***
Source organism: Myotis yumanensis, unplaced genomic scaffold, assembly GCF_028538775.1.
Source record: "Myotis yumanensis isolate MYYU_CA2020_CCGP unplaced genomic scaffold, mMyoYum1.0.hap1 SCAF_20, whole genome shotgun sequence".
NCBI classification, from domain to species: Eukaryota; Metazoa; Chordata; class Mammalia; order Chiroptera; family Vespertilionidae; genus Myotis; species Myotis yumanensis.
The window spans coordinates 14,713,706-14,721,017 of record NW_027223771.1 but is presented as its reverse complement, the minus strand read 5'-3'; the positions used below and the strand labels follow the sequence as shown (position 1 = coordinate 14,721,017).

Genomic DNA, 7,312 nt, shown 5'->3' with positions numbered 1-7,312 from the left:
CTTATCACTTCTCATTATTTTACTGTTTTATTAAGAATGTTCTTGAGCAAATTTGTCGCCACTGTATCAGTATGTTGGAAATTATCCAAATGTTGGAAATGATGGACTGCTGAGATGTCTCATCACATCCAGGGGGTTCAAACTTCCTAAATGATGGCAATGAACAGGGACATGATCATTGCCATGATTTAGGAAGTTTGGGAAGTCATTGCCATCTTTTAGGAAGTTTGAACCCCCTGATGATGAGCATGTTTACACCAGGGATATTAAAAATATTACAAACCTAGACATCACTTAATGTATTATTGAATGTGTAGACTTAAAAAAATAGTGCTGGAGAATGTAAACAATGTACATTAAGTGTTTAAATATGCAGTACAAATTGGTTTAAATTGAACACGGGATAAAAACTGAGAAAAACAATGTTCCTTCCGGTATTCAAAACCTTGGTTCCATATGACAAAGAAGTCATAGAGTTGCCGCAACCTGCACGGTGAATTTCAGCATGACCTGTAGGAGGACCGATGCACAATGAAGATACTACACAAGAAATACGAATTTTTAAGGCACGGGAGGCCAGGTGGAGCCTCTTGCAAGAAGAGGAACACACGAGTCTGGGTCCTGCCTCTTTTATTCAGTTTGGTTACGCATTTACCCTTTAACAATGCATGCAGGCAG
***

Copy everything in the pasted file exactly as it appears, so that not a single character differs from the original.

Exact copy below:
Source organism: Myotis yumanensis, unplaced genomic scaffold, assembly GCF_028538775.1.
Source record: "Myotis yumanensis isolate MYYU_CA2020_CCGP unplaced genomic scaffold, mMyoYum1.0.hap1 SCAF_20, whole genome shotgun sequence".
NCBI classification, from domain to species: Eukaryota; Metazoa; Chordata; class Mammalia; order Chiroptera; family Vespertilionidae; genus Myotis; species Myotis yumanensis.
The window spans coordinates 14,713,706-14,721,017 of record NW_027223771.1 but is presented as its reverse complement, the minus strand read 5'-3'; the positions used below and the strand labels follow the sequence as shown (position 1 = coordinate 14,721,017).

Genomic DNA, 7,312 nt, shown 5'->3' with positions numbered 1-7,312 from the left:
CTTATCACTTCTCATTATTTTACTGTTTTATTAAGAATGTTCTTGAGCAAATTTGTCGCCACTGTATCAGTATGTTGGAAATTATCCAAATGTTGGAAATGATGGACTGCTGAGATGTCTCATCACATCCAGGGGGTTCAAACTTCCTAAATGATGGCAATGAACAGGGACATGATCATTGCCATGATTTAGGAAGTTTGGGAAGTCATTGCCATCTTTTAGGAAGTTTGAACCCCCTGATGATGAGCATGTTTACACCAGGGATATTAAAAATATTACAAACCTAGACATCACTTAATGTATTATTGAATGTGTAGACTTAAAAAAATAGTGCTGGAGAATGTAAACAATGTACATTAAGTGTTTAAATATGCAGTACAAATTGGTTTAAATTGAACACGGGATAAAAACTGAGAAAAACAATGTTCCTTCCGGTATTCAAAACCTTGGTTCCATATGACAAAGAAGTCATAGAGTTGCCGCAACCTGCACGGTGAATTTCAGCATGACCTGTAGGAGGACCGATGCACAATGAAGATACTACACAAGAAATACGAATTTTTAAGGCACGGGAGGCCAGGTGGAGCCTCTTGCAAGAAGAGGAACACACGAGTCTGGGTCCTGCCTCTTTTATTCAGTTTGGTTACGCATTTACCCTTTAACAATGCATGCAGGCAG